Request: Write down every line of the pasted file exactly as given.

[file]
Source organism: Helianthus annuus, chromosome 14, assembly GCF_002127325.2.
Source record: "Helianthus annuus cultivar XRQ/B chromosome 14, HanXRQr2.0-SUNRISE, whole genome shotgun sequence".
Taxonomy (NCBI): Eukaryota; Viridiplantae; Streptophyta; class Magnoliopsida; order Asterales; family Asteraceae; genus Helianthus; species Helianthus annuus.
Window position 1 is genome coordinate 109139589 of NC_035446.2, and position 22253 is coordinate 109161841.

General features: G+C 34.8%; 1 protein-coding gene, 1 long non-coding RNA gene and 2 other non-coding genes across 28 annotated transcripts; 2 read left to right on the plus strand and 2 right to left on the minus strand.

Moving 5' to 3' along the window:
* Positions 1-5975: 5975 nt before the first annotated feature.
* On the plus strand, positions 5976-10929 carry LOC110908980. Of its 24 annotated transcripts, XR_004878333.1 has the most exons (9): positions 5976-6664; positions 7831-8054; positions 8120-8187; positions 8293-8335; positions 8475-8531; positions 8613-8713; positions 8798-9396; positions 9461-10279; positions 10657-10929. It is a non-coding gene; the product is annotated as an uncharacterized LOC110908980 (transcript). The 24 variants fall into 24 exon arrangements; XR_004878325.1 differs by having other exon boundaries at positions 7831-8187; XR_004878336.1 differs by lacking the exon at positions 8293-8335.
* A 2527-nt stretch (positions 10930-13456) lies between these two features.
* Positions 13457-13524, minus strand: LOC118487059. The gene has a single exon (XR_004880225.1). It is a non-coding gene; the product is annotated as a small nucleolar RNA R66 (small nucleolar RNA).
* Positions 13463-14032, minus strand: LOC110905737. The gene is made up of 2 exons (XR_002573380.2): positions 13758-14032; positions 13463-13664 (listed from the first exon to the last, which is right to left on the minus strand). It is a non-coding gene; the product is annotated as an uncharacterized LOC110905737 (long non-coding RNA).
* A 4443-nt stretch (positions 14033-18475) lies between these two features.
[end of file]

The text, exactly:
Source organism: Helianthus annuus, chromosome 14, assembly GCF_002127325.2.
Source record: "Helianthus annuus cultivar XRQ/B chromosome 14, HanXRQr2.0-SUNRISE, whole genome shotgun sequence".
Taxonomy (NCBI): Eukaryota; Viridiplantae; Streptophyta; class Magnoliopsida; order Asterales; family Asteraceae; genus Helianthus; species Helianthus annuus.
Window position 1 is genome coordinate 109139589 of NC_035446.2, and position 22253 is coordinate 109161841.

General features: G+C 34.8%; 1 protein-coding gene, 1 long non-coding RNA gene and 2 other non-coding genes across 28 annotated transcripts; 2 read left to right on the plus strand and 2 right to left on the minus strand.

Moving 5' to 3' along the window:
* Positions 1-5975: 5975 nt before the first annotated feature.
* On the plus strand, positions 5976-10929 carry LOC110908980. Of its 24 annotated transcripts, XR_004878333.1 has the most exons (9): positions 5976-6664; positions 7831-8054; positions 8120-8187; positions 8293-8335; positions 8475-8531; positions 8613-8713; positions 8798-9396; positions 9461-10279; positions 10657-10929. It is a non-coding gene; the product is annotated as an uncharacterized LOC110908980 (transcript). The 24 variants fall into 24 exon arrangements; XR_004878325.1 differs by having other exon boundaries at positions 7831-8187; XR_004878336.1 differs by lacking the exon at positions 8293-8335.
* A 2527-nt stretch (positions 10930-13456) lies between these two features.
* Positions 13457-13524, minus strand: LOC118487059. The gene has a single exon (XR_004880225.1). It is a non-coding gene; the product is annotated as a small nucleolar RNA R66 (small nucleolar RNA).
* Positions 13463-14032, minus strand: LOC110905737. The gene is made up of 2 exons (XR_002573380.2): positions 13758-14032; positions 13463-13664 (listed from the first exon to the last, which is right to left on the minus strand). It is a non-coding gene; the product is annotated as an uncharacterized LOC110905737 (long non-coding RNA).
* A 4443-nt stretch (positions 14033-18475) lies between these two features.